For entrepreneurs, business owners and leaders, hard work is in the blood. Long hours are part of the territory and the concept of work-life balance isn’t something most of us give much thought to.

For most successful entrepreneurs, work is life. The two are closely entwined. It’s not a distinction we draw with some imaginary line on the clock. You work hard and long to see your businesses grow and take joy when your efforts come to fruition. This is how many entrepreneurs thrive.

Balance leads to sound decision making, positive energy and decisiveness in business strategies. I have stated many times: business challenges can arise when we are too focused at working “in” the business and not spending enough energy working “on” the business. Balance, and the ability to step away and assess, are fundamental to long-term success. Author Stephen Covey has a great quote that states, “Most of us spend too much time on what is urgent and not enough time on what is important.” If, as business leaders or a principal entrepreneur, you do not exhibit these qualities in your organization, who will?

There are groups of people who adamantly believe entrepreneurs need to focus better on their own work-life balance. Others suggest this theory only cripples productivity and leads to failure. The arguments are heated, and mostly irrelevant. Raising the topic of work-life balance with most entrepreneurs is like herding cats – it doesn’t work very well.

However, we shouldn’t totally ignore the concept of work-life balance. We need to respect that our employees’ ideas of an appropriate balance may be very different than ours. For them, work-life may be a crucial part of their employment contract with you.

So how do we manage the concept of work-life balance, yet motivate and empower your employees to be committed to your company’s success? It’s an important question as you navigate the looming labour shortage that is about to engulf North America.

Here are a few things you might want to consider when observing your work environment.

  • Employee morale. Employees who experience a work-life imbalance can grow to resent the workplace. Studies show that employees who feel safe and fulfilled at work will work harder to see their leader’s vision come to fruition.
  • Productivity. It may seem counter-intuitive, but employees with greater work-life balance get more done. This is because, like it or not, we are all impacted by our mental and emotional state of mind. A 2009 study by CEB (the Corporate Executive Board) shows that people with a good work-life balance work 21% harder than those who don’t.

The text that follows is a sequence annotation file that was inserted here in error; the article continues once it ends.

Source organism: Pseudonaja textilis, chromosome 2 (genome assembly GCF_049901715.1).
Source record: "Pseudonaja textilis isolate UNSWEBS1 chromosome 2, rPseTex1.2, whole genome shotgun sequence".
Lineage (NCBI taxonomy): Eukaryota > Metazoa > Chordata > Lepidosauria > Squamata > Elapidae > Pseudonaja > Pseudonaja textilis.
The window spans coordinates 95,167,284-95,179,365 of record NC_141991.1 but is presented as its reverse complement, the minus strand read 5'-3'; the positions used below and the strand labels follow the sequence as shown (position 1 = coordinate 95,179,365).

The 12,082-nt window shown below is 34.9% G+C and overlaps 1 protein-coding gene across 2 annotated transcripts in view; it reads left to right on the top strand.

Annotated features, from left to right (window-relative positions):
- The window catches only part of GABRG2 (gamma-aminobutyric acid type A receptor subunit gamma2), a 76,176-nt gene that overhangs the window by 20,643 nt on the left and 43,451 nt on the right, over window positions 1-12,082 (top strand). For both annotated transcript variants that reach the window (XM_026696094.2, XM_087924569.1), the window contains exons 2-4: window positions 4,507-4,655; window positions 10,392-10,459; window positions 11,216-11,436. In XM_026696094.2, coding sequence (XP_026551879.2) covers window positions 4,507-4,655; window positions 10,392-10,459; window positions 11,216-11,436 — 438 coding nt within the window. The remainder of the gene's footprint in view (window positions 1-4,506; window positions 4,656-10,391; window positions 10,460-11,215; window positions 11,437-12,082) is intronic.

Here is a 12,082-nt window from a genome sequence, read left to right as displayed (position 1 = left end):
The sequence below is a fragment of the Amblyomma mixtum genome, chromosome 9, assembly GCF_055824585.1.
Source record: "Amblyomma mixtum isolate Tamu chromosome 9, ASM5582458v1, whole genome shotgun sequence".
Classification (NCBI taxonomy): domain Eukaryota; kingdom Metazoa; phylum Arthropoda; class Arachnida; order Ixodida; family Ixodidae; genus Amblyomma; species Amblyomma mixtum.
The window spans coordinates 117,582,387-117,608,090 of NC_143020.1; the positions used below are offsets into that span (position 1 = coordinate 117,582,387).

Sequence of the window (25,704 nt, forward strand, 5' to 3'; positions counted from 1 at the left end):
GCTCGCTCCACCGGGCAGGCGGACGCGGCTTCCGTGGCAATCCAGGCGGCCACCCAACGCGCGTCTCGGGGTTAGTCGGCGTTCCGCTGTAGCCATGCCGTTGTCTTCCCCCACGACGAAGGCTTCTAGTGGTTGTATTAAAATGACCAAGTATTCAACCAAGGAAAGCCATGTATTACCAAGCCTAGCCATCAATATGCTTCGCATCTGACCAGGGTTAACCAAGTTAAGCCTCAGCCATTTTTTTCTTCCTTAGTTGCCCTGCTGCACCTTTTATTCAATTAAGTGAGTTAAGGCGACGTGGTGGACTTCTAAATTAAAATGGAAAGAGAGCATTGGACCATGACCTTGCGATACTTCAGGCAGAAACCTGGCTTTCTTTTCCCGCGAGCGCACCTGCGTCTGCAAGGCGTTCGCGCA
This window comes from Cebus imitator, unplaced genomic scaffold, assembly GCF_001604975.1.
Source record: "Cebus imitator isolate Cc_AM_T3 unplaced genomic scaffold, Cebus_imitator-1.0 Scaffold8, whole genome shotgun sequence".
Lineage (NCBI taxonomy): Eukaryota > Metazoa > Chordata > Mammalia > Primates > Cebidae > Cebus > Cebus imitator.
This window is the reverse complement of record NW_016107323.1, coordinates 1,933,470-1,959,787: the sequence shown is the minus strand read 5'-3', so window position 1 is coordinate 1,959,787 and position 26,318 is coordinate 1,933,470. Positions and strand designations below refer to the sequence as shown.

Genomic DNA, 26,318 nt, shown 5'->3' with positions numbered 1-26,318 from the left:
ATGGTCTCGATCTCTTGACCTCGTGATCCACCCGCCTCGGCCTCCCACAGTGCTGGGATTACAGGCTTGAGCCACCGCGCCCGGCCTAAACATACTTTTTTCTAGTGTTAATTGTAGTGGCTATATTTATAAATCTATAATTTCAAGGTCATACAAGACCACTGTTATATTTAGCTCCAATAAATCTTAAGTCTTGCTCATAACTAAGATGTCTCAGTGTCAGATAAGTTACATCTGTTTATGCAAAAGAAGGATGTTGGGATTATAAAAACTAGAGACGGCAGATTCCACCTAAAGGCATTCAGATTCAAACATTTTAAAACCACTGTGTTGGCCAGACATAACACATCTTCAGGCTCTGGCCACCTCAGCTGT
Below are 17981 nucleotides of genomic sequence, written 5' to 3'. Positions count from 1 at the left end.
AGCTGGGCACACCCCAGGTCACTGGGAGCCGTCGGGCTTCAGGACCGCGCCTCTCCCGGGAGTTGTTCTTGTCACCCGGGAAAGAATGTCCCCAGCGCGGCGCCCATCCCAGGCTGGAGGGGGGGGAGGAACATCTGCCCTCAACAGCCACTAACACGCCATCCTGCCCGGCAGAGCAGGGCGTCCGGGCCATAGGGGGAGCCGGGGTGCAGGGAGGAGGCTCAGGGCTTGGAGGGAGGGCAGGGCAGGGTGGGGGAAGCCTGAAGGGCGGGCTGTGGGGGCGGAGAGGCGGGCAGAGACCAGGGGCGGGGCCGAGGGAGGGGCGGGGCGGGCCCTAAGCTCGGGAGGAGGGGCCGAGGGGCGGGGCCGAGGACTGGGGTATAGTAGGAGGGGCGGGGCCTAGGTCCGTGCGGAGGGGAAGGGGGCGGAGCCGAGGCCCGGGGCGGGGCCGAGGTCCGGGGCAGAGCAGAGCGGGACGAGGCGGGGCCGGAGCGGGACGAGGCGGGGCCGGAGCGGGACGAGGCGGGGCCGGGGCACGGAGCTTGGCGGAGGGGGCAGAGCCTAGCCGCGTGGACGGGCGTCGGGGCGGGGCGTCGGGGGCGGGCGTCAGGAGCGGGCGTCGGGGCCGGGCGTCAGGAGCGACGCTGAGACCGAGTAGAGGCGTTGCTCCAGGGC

• Health and wellness. Stress can kill. According to Social Development Canada, employees who experience work-life imbalance are three times more likely to suffer heart problems, infections, injuries, mental health problems and back pain. They are even five times more likely to suffer from certain cancers.
  • Beware of burnout. Another study shows that employees with higher ratio of “work-to-family interference” are six times more likely to suffer from burnout and twice as likely to be depressed. They’re not always major issues either; research suggests work-life imbalance leads to lower productivity (see above), higher absenteeism and higher workers’ compensation claims.
  • It can be an addiction. Work addiction or ‘workaholism’ is real. Experts say it occurs because when work is based on fear, our fight-or-flight response pumps us with adrenaline. Short-term we get an energy boost, but the long-term effect can be addiction. For work addicts, work reduces stress, but anxiety comes for other life challenges such as failed marriages (40% more likely) and health problems.

How does this affect your bottom line?

Burnout and the effects of work addiction mean that those already hard-to-find employees – often the best, brightest (and, of course, most hardworking) – are lost. This further compromises your company’s productivity, and can lead to a severe retention and recruitment challenge.

Ask yourself: who within your business can you least afford to lose to burnout? If you had to replace him or her, how difficult would it be and what impact would it have on your bottom line? And if key people that you lean on and trust are burning out, what about the rest of your staff? Will they soon follow? How about you, how will you survive if your key people leave?

I doubt most senior executives consider the ramification of work-life balance for their staff. It’s not our responsibility, right? Wrong! Our employees’ well-being is ultimately integral to our own success.

Consider, too, that we also set the cadence for the workplace. We lead best when we lead by example. If we are burning the midnight oil every night of every week, what example does that set? Good employees—our best employees—may feel they should, too. This may be good short-term, and may be necessary for days or even weeks at a time. But over the course of months and years it can have disastrous effects.

A strong and sustainable work ethic is the derivative of personal drive fueled by rewards in non-business activities (family, friends, and recreation) or work-related environments. Balance in these areas propels work ethic. In my experience, the best entrepreneurs and business leaders I interact with have a strong mastery of balance, which is a major contributing factor to their success.